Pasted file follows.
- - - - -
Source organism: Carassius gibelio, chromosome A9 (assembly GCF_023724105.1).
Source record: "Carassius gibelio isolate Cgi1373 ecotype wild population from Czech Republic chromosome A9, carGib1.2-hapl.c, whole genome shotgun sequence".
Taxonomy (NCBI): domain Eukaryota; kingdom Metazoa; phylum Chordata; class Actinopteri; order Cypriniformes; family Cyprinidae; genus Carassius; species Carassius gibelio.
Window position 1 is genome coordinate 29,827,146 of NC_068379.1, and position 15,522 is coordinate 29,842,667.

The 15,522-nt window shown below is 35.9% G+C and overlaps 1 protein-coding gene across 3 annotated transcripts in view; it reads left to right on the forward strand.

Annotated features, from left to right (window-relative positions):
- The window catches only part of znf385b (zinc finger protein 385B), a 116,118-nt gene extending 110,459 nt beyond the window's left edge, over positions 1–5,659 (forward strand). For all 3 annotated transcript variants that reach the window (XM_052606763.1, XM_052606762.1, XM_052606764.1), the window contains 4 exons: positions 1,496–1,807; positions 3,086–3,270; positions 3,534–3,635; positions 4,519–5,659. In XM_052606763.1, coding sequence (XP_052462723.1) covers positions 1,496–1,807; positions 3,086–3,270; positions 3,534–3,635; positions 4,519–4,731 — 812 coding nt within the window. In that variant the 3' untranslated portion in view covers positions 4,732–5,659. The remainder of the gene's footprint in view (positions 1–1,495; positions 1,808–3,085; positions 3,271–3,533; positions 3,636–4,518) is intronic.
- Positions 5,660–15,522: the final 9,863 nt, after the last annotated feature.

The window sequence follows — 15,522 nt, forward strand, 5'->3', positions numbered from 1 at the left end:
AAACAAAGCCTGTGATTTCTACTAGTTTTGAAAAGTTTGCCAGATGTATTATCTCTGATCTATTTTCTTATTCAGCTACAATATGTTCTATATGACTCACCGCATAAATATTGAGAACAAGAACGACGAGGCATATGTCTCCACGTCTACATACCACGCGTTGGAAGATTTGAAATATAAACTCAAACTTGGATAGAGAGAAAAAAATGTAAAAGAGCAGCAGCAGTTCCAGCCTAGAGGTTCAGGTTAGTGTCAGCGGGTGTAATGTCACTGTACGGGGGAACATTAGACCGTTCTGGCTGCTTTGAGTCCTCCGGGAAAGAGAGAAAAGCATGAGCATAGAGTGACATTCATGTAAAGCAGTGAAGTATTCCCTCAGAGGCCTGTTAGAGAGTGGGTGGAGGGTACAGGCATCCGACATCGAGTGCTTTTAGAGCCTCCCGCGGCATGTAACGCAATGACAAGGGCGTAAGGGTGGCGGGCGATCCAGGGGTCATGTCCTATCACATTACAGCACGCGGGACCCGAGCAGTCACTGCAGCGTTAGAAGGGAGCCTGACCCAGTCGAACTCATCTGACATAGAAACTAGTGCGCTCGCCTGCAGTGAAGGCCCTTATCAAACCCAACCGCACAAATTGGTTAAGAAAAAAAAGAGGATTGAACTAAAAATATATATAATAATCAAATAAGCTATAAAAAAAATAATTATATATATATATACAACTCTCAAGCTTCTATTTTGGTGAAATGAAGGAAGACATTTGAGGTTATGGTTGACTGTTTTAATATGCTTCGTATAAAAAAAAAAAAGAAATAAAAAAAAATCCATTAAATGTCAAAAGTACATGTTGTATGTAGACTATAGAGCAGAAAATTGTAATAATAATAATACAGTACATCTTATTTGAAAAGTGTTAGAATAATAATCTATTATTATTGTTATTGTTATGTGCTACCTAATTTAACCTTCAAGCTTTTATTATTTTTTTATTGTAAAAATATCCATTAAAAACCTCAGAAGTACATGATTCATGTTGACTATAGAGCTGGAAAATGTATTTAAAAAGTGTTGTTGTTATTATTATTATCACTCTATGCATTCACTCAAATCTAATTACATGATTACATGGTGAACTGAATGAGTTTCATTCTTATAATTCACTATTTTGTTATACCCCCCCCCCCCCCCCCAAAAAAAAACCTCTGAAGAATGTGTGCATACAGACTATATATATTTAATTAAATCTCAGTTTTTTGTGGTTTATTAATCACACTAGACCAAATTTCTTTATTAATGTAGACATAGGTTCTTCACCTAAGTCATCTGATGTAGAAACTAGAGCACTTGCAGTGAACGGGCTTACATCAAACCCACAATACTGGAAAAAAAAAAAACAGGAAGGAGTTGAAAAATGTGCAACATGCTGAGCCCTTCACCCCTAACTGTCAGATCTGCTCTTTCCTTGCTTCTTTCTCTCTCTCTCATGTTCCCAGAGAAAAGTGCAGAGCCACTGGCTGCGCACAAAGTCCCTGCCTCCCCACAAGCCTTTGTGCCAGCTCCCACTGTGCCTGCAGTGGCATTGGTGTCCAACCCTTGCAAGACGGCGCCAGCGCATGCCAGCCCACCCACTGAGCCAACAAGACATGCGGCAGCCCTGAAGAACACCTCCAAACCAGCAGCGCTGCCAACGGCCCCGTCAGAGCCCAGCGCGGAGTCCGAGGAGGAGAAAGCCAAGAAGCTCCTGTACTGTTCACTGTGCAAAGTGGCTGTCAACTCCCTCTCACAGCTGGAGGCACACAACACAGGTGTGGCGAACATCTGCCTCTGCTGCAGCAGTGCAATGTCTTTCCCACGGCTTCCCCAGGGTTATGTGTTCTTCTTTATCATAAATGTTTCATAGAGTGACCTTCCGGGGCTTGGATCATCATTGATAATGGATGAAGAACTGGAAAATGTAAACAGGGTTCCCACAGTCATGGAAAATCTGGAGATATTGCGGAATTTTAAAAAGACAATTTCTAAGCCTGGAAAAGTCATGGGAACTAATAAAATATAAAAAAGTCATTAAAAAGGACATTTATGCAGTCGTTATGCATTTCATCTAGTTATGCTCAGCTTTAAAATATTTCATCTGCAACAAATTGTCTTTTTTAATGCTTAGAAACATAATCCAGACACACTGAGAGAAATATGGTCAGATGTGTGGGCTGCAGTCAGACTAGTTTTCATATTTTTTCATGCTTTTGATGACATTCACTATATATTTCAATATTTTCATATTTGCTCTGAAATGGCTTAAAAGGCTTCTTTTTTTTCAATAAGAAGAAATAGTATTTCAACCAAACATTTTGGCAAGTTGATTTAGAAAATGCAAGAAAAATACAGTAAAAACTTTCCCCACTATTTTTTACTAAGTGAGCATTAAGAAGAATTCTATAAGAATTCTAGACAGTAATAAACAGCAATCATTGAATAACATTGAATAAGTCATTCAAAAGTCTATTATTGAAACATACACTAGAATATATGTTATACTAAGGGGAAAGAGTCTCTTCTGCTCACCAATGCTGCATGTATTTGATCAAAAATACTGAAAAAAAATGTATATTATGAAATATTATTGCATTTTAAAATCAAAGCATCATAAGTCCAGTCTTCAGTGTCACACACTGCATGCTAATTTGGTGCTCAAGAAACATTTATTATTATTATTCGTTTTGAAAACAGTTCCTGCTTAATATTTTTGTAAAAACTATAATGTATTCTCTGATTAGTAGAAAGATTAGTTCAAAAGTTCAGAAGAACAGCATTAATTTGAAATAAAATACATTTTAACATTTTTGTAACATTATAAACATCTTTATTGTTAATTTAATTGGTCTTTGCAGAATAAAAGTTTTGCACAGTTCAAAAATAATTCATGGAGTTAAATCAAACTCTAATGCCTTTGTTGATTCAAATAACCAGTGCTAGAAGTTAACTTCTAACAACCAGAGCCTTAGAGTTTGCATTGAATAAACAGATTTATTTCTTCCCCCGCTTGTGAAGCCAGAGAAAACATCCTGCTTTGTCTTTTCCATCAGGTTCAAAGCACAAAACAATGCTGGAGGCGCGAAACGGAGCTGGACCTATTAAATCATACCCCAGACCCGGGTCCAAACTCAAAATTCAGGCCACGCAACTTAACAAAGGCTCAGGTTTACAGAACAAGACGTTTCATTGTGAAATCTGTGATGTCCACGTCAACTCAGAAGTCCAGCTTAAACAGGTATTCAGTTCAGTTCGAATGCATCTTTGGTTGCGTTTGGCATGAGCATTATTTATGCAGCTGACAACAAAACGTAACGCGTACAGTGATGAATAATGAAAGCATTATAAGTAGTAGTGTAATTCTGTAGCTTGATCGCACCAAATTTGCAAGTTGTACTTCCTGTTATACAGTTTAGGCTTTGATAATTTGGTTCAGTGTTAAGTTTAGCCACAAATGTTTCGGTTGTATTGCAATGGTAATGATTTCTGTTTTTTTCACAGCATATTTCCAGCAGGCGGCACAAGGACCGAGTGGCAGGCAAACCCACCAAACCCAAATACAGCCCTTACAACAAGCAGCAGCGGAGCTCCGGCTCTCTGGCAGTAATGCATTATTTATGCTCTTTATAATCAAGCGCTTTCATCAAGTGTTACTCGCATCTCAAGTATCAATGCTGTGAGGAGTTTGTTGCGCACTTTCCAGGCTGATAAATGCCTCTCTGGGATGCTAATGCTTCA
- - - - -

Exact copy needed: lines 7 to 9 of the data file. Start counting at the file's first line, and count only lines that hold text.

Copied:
- The window catches only part of znf385b (zinc finger protein 385B), a 116,118-nt gene extending 110,459 nt beyond the window's left edge, over positions 1–5,659 (forward strand). For all 3 annotated transcript variants that reach the window (XM_052606763.1, XM_052606762.1, XM_052606764.1), the window contains 4 exons: positions 1,496–1,807; positions 3,086–3,270; positions 3,534–3,635; positions 4,519–5,659. In XM_052606763.1, coding sequence (XP_052462723.1) covers positions 1,496–1,807; positions 3,086–3,270; positions 3,534–3,635; positions 4,519–4,731 — 812 coding nt within the window. In that variant the 3' untranslated portion in view covers positions 4,732–5,659. The remainder of the gene's footprint in view (positions 1–1,495; positions 1,808–3,085; positions 3,271–3,533; positions 3,636–4,518) is intronic.
- Positions 5,660–15,522: the final 9,863 nt, after the last annotated feature.

The window sequence follows — 15,522 nt, forward strand, 5'->3', positions numbered from 1 at the left end: